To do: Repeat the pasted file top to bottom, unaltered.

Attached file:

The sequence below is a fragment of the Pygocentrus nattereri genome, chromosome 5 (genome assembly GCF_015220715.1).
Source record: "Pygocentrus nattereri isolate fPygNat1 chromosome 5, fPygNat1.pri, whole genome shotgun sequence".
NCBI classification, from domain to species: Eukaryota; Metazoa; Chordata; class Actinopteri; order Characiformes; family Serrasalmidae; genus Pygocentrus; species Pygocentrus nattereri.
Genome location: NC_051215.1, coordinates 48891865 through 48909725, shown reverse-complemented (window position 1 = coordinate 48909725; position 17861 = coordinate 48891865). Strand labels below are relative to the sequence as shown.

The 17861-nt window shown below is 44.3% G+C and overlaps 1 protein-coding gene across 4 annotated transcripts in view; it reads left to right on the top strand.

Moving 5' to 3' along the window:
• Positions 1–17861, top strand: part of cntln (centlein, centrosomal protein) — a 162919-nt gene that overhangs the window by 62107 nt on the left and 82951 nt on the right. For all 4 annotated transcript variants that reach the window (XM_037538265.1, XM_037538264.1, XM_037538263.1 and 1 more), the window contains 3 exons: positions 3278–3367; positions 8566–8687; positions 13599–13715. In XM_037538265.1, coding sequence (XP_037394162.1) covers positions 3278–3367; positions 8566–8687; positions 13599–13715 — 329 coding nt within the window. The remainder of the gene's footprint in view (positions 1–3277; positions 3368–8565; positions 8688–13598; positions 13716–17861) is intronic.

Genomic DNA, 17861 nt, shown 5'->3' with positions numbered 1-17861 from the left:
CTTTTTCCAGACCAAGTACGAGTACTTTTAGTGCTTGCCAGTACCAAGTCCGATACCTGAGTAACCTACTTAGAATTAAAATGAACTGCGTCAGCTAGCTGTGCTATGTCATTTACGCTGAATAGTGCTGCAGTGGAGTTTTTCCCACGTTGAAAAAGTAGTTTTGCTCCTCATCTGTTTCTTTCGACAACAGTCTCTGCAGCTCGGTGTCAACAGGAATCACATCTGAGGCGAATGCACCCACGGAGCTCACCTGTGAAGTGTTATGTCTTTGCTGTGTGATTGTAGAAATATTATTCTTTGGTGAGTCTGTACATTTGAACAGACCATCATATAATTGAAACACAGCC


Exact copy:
The sequence below is a fragment of the Pygocentrus nattereri genome, chromosome 5 (genome assembly GCF_015220715.1).
Source record: "Pygocentrus nattereri isolate fPygNat1 chromosome 5, fPygNat1.pri, whole genome shotgun sequence".
NCBI classification, from domain to species: Eukaryota; Metazoa; Chordata; class Actinopteri; order Characiformes; family Serrasalmidae; genus Pygocentrus; species Pygocentrus nattereri.
Genome location: NC_051215.1, coordinates 48891865 through 48909725, shown reverse-complemented (window position 1 = coordinate 48909725; position 17861 = coordinate 48891865). Strand labels below are relative to the sequence as shown.

The 17861-nt window shown below is 44.3% G+C and overlaps 1 protein-coding gene across 4 annotated transcripts in view; it reads left to right on the top strand.

Moving 5' to 3' along the window:
• Positions 1–17861, top strand: part of cntln (centlein, centrosomal protein) — a 162919-nt gene that overhangs the window by 62107 nt on the left and 82951 nt on the right. For all 4 annotated transcript variants that reach the window (XM_037538265.1, XM_037538264.1, XM_037538263.1 and 1 more), the window contains 3 exons: positions 3278–3367; positions 8566–8687; positions 13599–13715. In XM_037538265.1, coding sequence (XP_037394162.1) covers positions 3278–3367; positions 8566–8687; positions 13599–13715 — 329 coding nt within the window. The remainder of the gene's footprint in view (positions 1–3277; positions 3368–8565; positions 8688–13598; positions 13716–17861) is intronic.

Genomic DNA, 17861 nt, shown 5'->3' with positions numbered 1-17861 from the left:
CTTTTTCCAGACCAAGTACGAGTACTTTTAGTGCTTGCCAGTACCAAGTCCGATACCTGAGTAACCTACTTAGAATTAAAATGAACTGCGTCAGCTAGCTGTGCTATGTCATTTACGCTGAATAGTGCTGCAGTGGAGTTTTTCCCACGTTGAAAAAGTAGTTTTGCTCCTCATCTGTTTCTTTCGACAACAGTCTCTGCAGCTCGGTGTCAACAGGAATCACATCTGAGGCGAATGCACCCACGGAGCTCACCTGTGAAGTGTTATGTCTTTGCTGTGTGATTGTAGAAATATTATTCTTTGGTGAGTCTGTACATTTGAACAGACCATCATATAATTGAAACACAGCC